The forthcoming session of COFO will have an opportunity to discuss how forests and forestry, in collaboration with other land-based sectors, could contribute to achieving sustainable development and the SDGs.

II. The identification of gaps, areas requiring urgent attention, risks and challenges:

COFO has a unique machinery to guarantee that its session agendas are responsive to emerging challenges and needs of its member countries. The Committee works closely with six Regional Forestry Commissions, who advise on the formulation of forest policies and review and coordinate their implementation at the regional level. They also advise on suitable practices and actions with regard to technical and economic problems and make recommendations on issues of global relevance for the consideration of COFO. In this way, COFO agenda is always developed in coordination with the regional bodies, and member countries have a mechanism to guarantee that the Committee’s work is responsive to global, regional and national challenges.

The Committee also benefits from the work of various statutory bodies and programmes and receives inputs from:

  • the Advisory committee on Sustainable Forest-based Industries, which also provides an institutional link to the private sector;
  • the Mountain Partnership which is a United Nations voluntary alliance of more than 250 governments, intergovernmental organizations, major groups (e.g. civil society, NGOs and the private sector) and subnational authorities, dedicated to improving the lives of mountain peoples and protecting mountain environments around the world;
  • the Forest and Farm Facility, a partnership launched in September 2012 between FAO, IIED, IUCN, and AgriCord, to promote sustainable forest and farm management by supporting local, national, regional and international organizations and platforms for effective engagement in policies and investments that meet the needs of local people.

At present around 150 international governmental and non-governmental organizations participate as observers; their contribution to the sessions is of high relevance and the Committee is constantly seeking ways to enhance dialogue with the broadest range of stakeholders. Such dialogues are key to any inclusive policy and programme development aimed at sustainable management of forests.

It is widely recognized that most of the challenges affecting forests are coming from outside the sector and appropriate responses require coordinated approaches across sectors. The SDGs can act as an overarching umbrella, under which actions by different sectors and stakeholders from different levels can be aligned. Achieving the closely inter-dependent SDGs will require looking at sustainability issues within and across agriculture, forestry and fisheries in an integrated way, taking trade-offs and synergies across sectors and sustainability dimensions into account. New governance arrangements will be required to promote and facilitate actions that are coherent and effective in inducing changes in practices. This includes finding new ways of dialogue, collaboration across sectors and with different stakeholders, and strengthening related institutional mechanisms and capacities.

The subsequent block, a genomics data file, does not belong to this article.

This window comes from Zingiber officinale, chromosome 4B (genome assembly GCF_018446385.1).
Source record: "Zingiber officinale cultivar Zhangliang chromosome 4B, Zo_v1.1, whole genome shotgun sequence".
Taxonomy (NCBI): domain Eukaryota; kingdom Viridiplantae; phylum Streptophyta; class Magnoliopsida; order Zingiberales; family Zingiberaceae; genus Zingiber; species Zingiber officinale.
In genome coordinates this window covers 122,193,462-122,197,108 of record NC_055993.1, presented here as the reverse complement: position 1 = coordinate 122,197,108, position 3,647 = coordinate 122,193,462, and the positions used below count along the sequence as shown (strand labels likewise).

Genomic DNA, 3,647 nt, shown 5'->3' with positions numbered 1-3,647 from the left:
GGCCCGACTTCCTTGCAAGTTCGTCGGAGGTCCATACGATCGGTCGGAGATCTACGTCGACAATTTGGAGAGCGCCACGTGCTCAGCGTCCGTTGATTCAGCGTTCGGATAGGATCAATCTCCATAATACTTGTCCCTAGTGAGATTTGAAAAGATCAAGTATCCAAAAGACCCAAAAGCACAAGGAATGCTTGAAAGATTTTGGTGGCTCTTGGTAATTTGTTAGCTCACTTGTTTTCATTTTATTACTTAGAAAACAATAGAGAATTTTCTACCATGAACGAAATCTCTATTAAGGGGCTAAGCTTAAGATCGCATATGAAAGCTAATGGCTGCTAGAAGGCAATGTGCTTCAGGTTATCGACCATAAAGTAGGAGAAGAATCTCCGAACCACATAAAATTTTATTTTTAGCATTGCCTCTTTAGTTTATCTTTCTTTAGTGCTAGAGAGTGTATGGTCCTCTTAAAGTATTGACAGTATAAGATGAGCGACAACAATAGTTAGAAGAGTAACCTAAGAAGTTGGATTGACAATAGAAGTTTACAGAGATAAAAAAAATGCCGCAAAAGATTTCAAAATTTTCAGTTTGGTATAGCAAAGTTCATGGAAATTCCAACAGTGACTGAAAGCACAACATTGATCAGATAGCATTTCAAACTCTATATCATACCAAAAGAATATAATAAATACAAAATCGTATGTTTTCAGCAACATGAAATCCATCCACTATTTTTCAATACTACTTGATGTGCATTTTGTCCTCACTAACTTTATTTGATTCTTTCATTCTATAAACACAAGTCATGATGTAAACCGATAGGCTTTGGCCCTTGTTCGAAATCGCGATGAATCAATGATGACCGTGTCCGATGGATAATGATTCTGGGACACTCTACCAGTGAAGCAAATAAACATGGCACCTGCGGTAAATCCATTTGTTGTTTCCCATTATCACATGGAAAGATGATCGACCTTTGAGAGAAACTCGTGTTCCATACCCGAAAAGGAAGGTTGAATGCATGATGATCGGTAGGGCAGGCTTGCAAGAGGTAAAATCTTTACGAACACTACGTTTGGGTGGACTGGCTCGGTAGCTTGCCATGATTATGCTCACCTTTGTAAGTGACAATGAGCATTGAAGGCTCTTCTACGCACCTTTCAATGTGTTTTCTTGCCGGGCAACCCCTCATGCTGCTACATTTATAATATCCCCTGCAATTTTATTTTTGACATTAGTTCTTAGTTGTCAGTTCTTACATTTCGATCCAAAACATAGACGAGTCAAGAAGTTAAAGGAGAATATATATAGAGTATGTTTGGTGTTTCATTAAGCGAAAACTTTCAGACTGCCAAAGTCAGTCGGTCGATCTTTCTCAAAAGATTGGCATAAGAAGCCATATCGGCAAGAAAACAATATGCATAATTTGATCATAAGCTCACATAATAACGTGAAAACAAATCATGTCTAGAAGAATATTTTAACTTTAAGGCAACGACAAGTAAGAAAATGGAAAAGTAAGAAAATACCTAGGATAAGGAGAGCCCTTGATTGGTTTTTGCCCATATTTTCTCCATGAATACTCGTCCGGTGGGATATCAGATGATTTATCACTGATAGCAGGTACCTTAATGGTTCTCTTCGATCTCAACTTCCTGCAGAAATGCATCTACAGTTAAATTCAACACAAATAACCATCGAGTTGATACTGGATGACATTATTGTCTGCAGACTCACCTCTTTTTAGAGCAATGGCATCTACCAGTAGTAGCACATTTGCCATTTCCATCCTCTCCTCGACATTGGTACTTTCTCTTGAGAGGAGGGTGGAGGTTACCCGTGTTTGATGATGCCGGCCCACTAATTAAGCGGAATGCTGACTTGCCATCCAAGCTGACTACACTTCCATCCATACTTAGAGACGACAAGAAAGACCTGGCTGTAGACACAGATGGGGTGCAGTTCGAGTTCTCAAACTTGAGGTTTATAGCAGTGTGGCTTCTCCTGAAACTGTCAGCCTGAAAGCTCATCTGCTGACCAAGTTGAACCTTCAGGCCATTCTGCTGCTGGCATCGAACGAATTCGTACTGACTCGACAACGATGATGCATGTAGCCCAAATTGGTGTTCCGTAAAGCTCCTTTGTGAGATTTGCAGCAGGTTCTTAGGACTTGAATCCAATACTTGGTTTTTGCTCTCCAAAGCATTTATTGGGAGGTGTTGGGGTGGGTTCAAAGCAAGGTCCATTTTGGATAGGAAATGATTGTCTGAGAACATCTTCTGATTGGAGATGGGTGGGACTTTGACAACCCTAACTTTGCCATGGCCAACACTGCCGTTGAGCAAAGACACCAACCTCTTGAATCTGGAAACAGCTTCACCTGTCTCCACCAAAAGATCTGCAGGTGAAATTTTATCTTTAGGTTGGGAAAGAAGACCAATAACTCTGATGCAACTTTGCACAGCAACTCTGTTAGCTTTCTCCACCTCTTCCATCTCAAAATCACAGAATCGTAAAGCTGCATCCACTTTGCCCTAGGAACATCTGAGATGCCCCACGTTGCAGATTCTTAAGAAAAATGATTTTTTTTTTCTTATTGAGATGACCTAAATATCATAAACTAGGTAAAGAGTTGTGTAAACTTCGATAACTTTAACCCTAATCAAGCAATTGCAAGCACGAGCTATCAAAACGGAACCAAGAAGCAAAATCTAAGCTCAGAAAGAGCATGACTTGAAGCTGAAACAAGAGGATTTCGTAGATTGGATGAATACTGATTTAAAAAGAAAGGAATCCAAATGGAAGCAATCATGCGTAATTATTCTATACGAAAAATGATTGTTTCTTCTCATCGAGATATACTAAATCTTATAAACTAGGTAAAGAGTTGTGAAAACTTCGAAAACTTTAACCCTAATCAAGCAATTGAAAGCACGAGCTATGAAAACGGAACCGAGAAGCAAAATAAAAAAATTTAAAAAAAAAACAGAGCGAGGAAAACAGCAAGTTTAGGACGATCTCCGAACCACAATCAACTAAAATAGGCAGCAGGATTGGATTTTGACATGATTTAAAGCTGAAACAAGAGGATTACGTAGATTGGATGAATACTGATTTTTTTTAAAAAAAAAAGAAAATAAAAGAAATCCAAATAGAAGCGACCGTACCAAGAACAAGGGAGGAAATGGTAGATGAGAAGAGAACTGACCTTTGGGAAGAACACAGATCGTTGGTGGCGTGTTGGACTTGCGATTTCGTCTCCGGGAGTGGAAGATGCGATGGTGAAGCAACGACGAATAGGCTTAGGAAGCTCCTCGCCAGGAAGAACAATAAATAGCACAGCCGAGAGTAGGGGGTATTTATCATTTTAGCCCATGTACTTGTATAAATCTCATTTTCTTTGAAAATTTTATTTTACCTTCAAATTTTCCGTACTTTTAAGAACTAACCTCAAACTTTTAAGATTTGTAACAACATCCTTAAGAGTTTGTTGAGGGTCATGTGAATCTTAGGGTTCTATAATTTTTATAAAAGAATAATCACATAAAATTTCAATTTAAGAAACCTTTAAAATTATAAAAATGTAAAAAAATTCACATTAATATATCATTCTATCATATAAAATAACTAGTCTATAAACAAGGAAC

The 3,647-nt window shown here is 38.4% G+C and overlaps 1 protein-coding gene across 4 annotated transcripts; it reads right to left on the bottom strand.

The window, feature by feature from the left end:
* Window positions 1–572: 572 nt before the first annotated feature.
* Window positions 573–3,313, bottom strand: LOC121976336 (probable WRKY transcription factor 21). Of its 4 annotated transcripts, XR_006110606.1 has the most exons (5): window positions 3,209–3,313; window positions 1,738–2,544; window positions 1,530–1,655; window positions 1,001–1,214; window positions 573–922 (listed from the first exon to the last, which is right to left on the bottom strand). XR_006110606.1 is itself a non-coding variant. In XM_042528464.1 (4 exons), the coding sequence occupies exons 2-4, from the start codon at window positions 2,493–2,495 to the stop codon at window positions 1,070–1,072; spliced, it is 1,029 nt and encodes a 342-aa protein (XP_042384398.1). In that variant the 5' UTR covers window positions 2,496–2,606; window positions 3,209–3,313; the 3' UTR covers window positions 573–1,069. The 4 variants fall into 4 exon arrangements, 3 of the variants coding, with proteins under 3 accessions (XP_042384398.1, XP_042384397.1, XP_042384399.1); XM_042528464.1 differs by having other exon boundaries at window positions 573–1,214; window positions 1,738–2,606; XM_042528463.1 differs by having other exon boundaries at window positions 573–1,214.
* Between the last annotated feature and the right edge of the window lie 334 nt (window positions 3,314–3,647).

Driven by this recognition COFO has been actively promoting closer collaboration among the various sectors including through the Technical Committees of FAO and pursue multi-stakeholder approaches to guarantee that voices of the most remote communities could also be heard.

III. Valuable lessons learned on ensuring that no one is left behind:

The most important lesson is that forests although appearing as relatively modest contributors to human well-being in several global statistics, this is not true for those most in need, to whom forests are overwhelmingly important, even the only resource able to ensure that no one is left behind. It is also a major lesson that forests are only able to deliver multiple benefits if managed sustainably, in an integrated manner. Other key lessons are:

  • Forests are more than trees, fundamental for food security and improved livelihoods, contributing to increasing resilience of communities.
  • Integrated approaches to land use provide a way forward for improving policies and practices to: address the drivers of deforestation; address conflicts over land use; capitalize on the full range of economic, social and environmental benefits of integrating forests with agriculture; and maintain multiple forest services in the landscape context.
  • Forests are an essential solution to climate change adaptation and mitigation. Sustainably managed forests will increase the resilience of ecosystems and societies and optimize the role of forests and trees in absorbing and storing carbon while also providing other environmental services.
  • New partnerships among the forest, agriculture, finance, energy, water and other sectors, and engagement with indigenous peoples and local communities are needed.